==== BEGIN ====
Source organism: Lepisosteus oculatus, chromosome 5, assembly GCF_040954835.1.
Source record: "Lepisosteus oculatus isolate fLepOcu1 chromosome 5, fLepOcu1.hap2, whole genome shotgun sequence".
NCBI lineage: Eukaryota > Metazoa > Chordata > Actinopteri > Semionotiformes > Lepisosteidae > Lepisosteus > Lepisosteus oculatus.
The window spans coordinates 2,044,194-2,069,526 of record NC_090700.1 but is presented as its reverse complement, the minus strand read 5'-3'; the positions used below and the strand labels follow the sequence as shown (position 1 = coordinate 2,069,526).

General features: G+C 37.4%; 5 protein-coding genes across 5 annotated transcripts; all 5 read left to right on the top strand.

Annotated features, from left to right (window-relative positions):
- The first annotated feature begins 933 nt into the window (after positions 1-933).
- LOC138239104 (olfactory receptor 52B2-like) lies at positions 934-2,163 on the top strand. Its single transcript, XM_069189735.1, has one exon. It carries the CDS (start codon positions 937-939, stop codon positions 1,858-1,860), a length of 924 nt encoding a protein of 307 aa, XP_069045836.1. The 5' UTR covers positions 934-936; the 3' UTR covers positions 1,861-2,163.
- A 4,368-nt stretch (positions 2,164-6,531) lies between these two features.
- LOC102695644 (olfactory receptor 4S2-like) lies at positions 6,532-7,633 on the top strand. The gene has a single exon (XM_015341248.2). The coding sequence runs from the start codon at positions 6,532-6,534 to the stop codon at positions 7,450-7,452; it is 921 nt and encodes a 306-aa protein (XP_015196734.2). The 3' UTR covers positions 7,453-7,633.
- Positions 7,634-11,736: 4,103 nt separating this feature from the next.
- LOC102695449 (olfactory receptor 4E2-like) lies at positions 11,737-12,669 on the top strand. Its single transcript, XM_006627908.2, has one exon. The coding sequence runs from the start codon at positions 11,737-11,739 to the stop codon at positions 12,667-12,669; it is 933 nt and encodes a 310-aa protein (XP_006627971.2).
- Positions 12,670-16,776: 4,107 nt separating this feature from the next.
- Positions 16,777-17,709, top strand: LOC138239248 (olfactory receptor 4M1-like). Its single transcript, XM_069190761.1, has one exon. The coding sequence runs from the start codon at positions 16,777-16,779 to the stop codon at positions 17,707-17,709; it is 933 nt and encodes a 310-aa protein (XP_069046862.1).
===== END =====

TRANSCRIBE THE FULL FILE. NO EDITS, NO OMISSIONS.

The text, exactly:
Source organism: Lepisosteus oculatus, chromosome 5, assembly GCF_040954835.1.
Source record: "Lepisosteus oculatus isolate fLepOcu1 chromosome 5, fLepOcu1.hap2, whole genome shotgun sequence".
NCBI lineage: Eukaryota > Metazoa > Chordata > Actinopteri > Semionotiformes > Lepisosteidae > Lepisosteus > Lepisosteus oculatus.
The window spans coordinates 2,044,194-2,069,526 of record NC_090700.1 but is presented as its reverse complement, the minus strand read 5'-3'; the positions used below and the strand labels follow the sequence as shown (position 1 = coordinate 2,069,526).

General features: G+C 37.4%; 5 protein-coding genes across 5 annotated transcripts; all 5 read left to right on the top strand.

Annotated features, from left to right (window-relative positions):
- The first annotated feature begins 933 nt into the window (after positions 1-933).
- LOC138239104 (olfactory receptor 52B2-like) lies at positions 934-2,163 on the top strand. Its single transcript, XM_069189735.1, has one exon. It carries the CDS (start codon positions 937-939, stop codon positions 1,858-1,860), a length of 924 nt encoding a protein of 307 aa, XP_069045836.1. The 5' UTR covers positions 934-936; the 3' UTR covers positions 1,861-2,163.
- A 4,368-nt stretch (positions 2,164-6,531) lies between these two features.
- LOC102695644 (olfactory receptor 4S2-like) lies at positions 6,532-7,633 on the top strand. The gene has a single exon (XM_015341248.2). The coding sequence runs from the start codon at positions 6,532-6,534 to the stop codon at positions 7,450-7,452; it is 921 nt and encodes a 306-aa protein (XP_015196734.2). The 3' UTR covers positions 7,453-7,633.
- Positions 7,634-11,736: 4,103 nt separating this feature from the next.
- LOC102695449 (olfactory receptor 4E2-like) lies at positions 11,737-12,669 on the top strand. Its single transcript, XM_006627908.2, has one exon. The coding sequence runs from the start codon at positions 11,737-11,739 to the stop codon at positions 12,667-12,669; it is 933 nt and encodes a 310-aa protein (XP_006627971.2).
- Positions 12,670-16,776: 4,107 nt separating this feature from the next.
- Positions 16,777-17,709, top strand: LOC138239248 (olfactory receptor 4M1-like). Its single transcript, XM_069190761.1, has one exon. The coding sequence runs from the start codon at positions 16,777-16,779 to the stop codon at positions 17,707-17,709; it is 933 nt and encodes a 310-aa protein (XP_069046862.1).